Day 31: Back in Action in Fargo & Central MN

Got rolling again at 2pm.   Cost me $400-something for three frayed wires, new transmission gasket thingie & replacing transmission fluid (again), an evap something or nother.  And hopefully, that’s that — no more trouble rest of trip.

On the way out of Grand Forks, ND, I shot this one for you.  I think those disks cover earlier neon tubing holes — indicating that this sign must have been retexted at least once:

On to West Fargo — a roundie building housing a liquor store:

Lots of stuff from Fargo proper.  Nodak is an appliance, clothing, etc. store.  It’s also the nickname for North Dakota, of course:

Super cute, no?

This is a replica of the original sign — part of a building renovation around 2000.  While I applaud the effort — and it’s a nice big sign which cost quite a lot I’m sure — but I think that channel lettering (metal surround the letters) looks kinda cheesy:

I’m betting there was another name before “Metro”, matching the green color, font, and embossing of the “Drug” portion.  The arrow was probably bulbs or neon.  But I’m grateful that this is still here:

Back to Minnesota for some things.  This one’s in Dilworth:

Also in Dilworth.  I like how the sign is integrated into the building.  And the way those drainage pipes extend way, way out to the edge of the sidewalk:

Out of daylight but Dee came through for this one in Detroit Lakes:

One more from Detroit Lakes before hitting the highway back to ND.  A bar with some decorative glass block:

It was a very long journey back to ND.  I wanted to get to Jamestown to get set up to shoot the giant buffalo, a faux Conestoga wagon, etc.  Should have been a couple of hours from Detroit Lakes but torrential crazy rain with sideways lightening made it a real white knuckle journey.  Had to drive 25 and 30 mph most of the way because I could barely see in front of me and was worried about flash flooding.  But we made it.  Not much sleep but I’ll get by with coffee and knowing I only have four more days to shoot.  From Central MN back to Brooklyn, it’s a 21 hour drive — so there will be no messing around — must hit the interstate on Friday night.

7 thoughts on “Day 31: Back in Action in Fargo & Central MN

  1. So if the Donaldson sign is replicated from the original, were the letters channeled on the original also? I hope they got all your mechanical issues fixed. Wishing you and the dogs the best!!

    • I’m assuming this sign is too old for channels letters — that’s why I was snarky about it. I can’t find any vintage photos of the sign but it sounds like it’s from the 1920s. Sparkle ran great today. Thanks for the good wishes.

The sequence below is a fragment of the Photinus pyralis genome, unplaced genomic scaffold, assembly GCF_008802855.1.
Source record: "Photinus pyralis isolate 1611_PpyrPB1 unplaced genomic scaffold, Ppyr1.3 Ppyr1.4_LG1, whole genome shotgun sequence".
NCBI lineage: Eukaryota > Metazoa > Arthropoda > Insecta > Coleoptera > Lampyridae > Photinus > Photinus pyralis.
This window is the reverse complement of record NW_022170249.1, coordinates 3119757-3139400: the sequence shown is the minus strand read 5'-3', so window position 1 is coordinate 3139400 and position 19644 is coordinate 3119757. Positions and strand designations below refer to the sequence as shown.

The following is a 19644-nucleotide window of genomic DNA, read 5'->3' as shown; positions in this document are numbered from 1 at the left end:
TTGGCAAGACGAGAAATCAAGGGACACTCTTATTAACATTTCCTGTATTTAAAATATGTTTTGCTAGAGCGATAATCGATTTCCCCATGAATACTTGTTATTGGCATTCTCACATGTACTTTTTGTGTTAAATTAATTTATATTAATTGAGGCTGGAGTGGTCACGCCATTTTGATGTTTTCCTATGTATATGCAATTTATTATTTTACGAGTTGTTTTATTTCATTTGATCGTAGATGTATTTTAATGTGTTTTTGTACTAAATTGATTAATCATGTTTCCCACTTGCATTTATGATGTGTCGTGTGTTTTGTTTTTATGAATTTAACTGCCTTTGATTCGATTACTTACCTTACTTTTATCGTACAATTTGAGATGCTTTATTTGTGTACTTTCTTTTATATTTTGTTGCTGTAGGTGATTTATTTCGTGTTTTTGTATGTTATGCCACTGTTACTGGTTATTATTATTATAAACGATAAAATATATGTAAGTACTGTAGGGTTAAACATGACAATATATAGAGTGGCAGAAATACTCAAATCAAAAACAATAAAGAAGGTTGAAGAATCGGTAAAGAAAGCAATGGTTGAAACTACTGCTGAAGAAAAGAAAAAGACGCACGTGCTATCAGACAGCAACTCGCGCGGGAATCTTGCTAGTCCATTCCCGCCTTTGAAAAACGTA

• Ah ha! Here’s the original, discarded sign — no channel letters — and a nice rope-y border that the new sign doesn’t have:
      Hotel Donaldson
      I don’t know if the original sign was brown — but if it was, then I’m p-o-ed about that, too. I guess Disney-fied history is better than a plastic box sign — but if you’re gonna make the effort, could you try just a little bit more for authenticity!
      For instance, the very recent recreation of the long-missing blade sign for the KiMo Theatre in Albuquerque. A LOT of time and effort to make it as close to original went into that:
      Kimo Theatre Albuquerque, NM Postcard

  2. DJ,
    Thanks for shooting that sign just for me.

    You can call me Big Daddy anytime.

    I have one word for your latest stuff : Belissimo.

    ‘Nuff said .

  3. Do you find it harder or easier to find older, more nostalgic types of signage in more rural areas, more trafficked areas, or both? It seems to me like many of the “cooler” hotel/restaurant signs are on historic, older routes. What do you think?


    P.S. – I’m working on a blog about attractions and unique businesses on U.S. 40, so I’m trying to seek tips from more experience road-trippers. Thanks!

    • I guess I would say — none of the above. Surviving signs in general seem to exist in three situations (rather than geographical route): a) businesses that somehow still survive, b) businesses that have been gone for a long time and the present owner/tenant of the space below don’t mind the sign’s continued existence, and c) the rarest of all situations, historic landmarking or adaptation by a later business. If anything geographic, signs and interesting buildings exist in places that have not had urban churn — development of big box stores, modern fast food places, etc. So, more likely to find neat things in more impoverished areas or towns that have fallen on hard times. Most downtowns, everywhere in the country, regardless of size, region, or route, had neon signs, 1960s buildings, etc. It’s only in the above-mentioned situations that they still exist. It might help to consider when certain highways & roads & cities were developed. But that’s a lot of work figuring that out and no guarantee that anything is left.

      Basically, when I go out to search down signs, buildings and statues as documented in this blog, I don’t just tool down the road relying on luck. The fun/interesting stuff have gotten scarcer over the years and I wouldn’t get to see/shoot 5% of what I do if I didn’t do extensive research and planning. More about all that at my “planning a roadtrip” page here at this blog (right hand column). Hope this helps or answers your questions somewhat.

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